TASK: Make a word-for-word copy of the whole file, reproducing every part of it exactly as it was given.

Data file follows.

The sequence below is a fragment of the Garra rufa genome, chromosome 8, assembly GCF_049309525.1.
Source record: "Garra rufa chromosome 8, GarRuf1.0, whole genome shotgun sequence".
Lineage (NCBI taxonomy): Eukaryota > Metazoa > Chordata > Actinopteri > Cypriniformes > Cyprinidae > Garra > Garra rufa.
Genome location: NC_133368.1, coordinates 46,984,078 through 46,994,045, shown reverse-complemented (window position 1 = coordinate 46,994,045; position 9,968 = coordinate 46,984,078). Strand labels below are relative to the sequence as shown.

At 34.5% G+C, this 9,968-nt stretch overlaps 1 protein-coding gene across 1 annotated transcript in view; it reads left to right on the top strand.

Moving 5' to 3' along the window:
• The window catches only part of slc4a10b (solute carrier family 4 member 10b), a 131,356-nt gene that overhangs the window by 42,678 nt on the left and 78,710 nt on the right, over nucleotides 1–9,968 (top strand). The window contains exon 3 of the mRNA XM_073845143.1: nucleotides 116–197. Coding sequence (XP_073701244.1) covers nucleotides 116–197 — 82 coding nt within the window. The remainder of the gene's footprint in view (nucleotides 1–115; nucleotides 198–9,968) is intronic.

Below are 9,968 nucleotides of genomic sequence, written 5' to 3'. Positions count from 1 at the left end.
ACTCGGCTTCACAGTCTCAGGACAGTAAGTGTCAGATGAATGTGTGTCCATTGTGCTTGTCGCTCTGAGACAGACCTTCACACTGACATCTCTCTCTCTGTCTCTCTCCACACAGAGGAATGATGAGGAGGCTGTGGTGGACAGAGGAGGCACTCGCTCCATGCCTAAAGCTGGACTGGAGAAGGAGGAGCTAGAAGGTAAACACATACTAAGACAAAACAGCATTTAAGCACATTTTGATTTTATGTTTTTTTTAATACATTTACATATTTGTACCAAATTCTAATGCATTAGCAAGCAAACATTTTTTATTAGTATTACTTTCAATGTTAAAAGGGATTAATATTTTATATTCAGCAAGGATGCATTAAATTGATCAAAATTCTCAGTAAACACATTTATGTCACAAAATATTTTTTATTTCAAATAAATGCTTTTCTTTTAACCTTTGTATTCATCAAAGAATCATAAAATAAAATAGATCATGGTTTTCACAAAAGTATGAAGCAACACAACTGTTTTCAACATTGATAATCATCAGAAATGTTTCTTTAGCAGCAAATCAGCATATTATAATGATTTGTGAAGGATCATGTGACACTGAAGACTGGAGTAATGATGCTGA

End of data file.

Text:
The sequence below is a fragment of the Garra rufa genome, chromosome 8, assembly GCF_049309525.1.
Source record: "Garra rufa chromosome 8, GarRuf1.0, whole genome shotgun sequence".
Lineage (NCBI taxonomy): Eukaryota > Metazoa > Chordata > Actinopteri > Cypriniformes > Cyprinidae > Garra > Garra rufa.
Genome location: NC_133368.1, coordinates 46,984,078 through 46,994,045, shown reverse-complemented (window position 1 = coordinate 46,994,045; position 9,968 = coordinate 46,984,078). Strand labels below are relative to the sequence as shown.

At 34.5% G+C, this 9,968-nt stretch overlaps 1 protein-coding gene across 1 annotated transcript in view; it reads left to right on the top strand.

Moving 5' to 3' along the window:
• The window catches only part of slc4a10b (solute carrier family 4 member 10b), a 131,356-nt gene that overhangs the window by 42,678 nt on the left and 78,710 nt on the right, over nucleotides 1–9,968 (top strand). The window contains exon 3 of the mRNA XM_073845143.1: nucleotides 116–197. Coding sequence (XP_073701244.1) covers nucleotides 116–197 — 82 coding nt within the window. The remainder of the gene's footprint in view (nucleotides 1–115; nucleotides 198–9,968) is intronic.

Below are 9,968 nucleotides of genomic sequence, written 5' to 3'. Positions count from 1 at the left end.
ACTCGGCTTCACAGTCTCAGGACAGTAAGTGTCAGATGAATGTGTGTCCATTGTGCTTGTCGCTCTGAGACAGACCTTCACACTGACATCTCTCTCTCTGTCTCTCTCCACACAGAGGAATGATGAGGAGGCTGTGGTGGACAGAGGAGGCACTCGCTCCATGCCTAAAGCTGGACTGGAGAAGGAGGAGCTAGAAGGTAAACACATACTAAGACAAAACAGCATTTAAGCACATTTTGATTTTATGTTTTTTTTAATACATTTACATATTTGTACCAAATTCTAATGCATTAGCAAGCAAACATTTTTTATTAGTATTACTTTCAATGTTAAAAGGGATTAATATTTTATATTCAGCAAGGATGCATTAAATTGATCAAAATTCTCAGTAAACACATTTATGTCACAAAATATTTTTTATTTCAAATAAATGCTTTTCTTTTAACCTTTGTATTCATCAAAGAATCATAAAATAAAATAGATCATGGTTTTCACAAAAGTATGAAGCAACACAACTGTTTTCAACATTGATAATCATCAGAAATGTTTCTTTAGCAGCAAATCAGCATATTATAATGATTTGTGAAGGATCATGTGACACTGAAGACTGGAGTAATGATGCTGA